2. Heat treatment should not be used for those who have circulation issues, are unconscious, cannot feel or respond to heat, or are pregnant (for example, in paralysis). In addition, be careful to avoid skin injury or burning.

  3. If someone takes sleep-inducing medication or the region being treated is numb, use caution when applying heat.

  4. Initially, only use the heat treatment for ten to fifteen minutes. Then, ten minutes per hour to two hours could work.

  5. Wait at least twenty-four hours when applying heat to skin that has been cut, bruised, used for an injection, or exposed to any "invasive" operation.


During exercise-induced delayed onset muscle pain, heat is frequently employed in physical therapy (DOMS). Blood arteries are widened, and blood flow is promoted by heat therapy; it should be warm, not hot. By doing this, sore muscles are relieved and assisted to "open up." Moist heat may permeate the skin faster and deeper than dry heat (such as that provided by electric heating pads and heat wraps), reaching the muscle directly. Research comparing the two forms of heat therapy found that wet heat reduced pain more quickly than dry heat. Also, as moisture helps to promote tissue flexibility, there is a decreased likelihood of skin irritation. The dry heat can deliver a more constant degree of warmth for longer. Some consider it to be more practical and user-friendly as a consequence.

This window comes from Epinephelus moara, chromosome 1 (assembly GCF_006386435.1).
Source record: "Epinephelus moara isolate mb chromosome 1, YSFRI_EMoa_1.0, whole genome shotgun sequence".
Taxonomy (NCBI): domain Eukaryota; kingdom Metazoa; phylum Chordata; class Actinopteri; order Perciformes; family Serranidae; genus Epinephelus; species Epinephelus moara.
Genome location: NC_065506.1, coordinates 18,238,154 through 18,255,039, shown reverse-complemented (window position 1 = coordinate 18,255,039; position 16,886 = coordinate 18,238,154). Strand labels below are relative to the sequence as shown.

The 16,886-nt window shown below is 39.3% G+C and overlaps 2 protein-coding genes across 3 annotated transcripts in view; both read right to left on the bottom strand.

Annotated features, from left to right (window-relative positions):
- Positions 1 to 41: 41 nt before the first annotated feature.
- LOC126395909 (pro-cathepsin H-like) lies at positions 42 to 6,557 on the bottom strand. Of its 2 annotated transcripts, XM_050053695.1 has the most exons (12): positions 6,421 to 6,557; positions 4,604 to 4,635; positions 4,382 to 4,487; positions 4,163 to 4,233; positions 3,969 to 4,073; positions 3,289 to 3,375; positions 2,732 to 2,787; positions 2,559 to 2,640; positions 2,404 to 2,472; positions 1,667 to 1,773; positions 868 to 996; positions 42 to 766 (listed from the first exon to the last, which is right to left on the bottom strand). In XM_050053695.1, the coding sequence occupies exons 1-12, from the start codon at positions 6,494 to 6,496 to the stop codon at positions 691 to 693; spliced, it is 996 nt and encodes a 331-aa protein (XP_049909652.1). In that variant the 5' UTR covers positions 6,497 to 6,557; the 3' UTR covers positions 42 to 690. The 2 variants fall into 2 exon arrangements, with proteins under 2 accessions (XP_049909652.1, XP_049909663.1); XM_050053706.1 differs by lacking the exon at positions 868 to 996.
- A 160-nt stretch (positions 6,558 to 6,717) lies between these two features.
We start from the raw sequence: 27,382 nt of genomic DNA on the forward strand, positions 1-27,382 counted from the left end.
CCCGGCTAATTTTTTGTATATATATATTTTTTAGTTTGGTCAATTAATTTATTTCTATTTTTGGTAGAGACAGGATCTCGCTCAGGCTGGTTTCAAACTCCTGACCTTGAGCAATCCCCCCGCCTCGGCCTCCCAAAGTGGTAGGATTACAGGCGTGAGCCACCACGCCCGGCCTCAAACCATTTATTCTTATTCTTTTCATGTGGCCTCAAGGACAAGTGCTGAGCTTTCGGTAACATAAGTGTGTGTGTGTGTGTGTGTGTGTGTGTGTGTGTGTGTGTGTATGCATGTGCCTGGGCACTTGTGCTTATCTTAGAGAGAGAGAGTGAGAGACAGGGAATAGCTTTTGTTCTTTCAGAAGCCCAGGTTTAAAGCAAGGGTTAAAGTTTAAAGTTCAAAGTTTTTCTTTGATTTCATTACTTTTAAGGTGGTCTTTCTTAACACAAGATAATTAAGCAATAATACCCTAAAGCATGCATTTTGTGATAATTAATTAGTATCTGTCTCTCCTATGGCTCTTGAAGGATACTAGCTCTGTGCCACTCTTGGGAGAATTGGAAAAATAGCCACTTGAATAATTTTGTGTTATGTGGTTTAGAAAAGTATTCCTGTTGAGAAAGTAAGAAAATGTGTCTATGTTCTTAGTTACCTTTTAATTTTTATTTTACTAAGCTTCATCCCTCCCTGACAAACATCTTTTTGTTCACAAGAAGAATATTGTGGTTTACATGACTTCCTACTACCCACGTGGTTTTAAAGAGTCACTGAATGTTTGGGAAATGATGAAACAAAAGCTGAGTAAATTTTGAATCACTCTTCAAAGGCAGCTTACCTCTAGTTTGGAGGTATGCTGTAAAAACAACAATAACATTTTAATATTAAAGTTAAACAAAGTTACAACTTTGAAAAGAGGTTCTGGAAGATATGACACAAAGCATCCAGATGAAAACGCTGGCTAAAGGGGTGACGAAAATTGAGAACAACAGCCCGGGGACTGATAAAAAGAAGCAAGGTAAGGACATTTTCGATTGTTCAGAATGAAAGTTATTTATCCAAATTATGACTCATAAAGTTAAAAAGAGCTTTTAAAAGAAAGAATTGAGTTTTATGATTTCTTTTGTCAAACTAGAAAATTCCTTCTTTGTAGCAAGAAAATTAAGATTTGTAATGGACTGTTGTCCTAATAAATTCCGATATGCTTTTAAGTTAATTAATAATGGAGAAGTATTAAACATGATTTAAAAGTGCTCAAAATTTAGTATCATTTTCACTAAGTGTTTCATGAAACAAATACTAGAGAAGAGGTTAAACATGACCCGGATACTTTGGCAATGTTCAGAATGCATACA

Article Resources

Last reviewed at:
16 May 2023  -  4 min read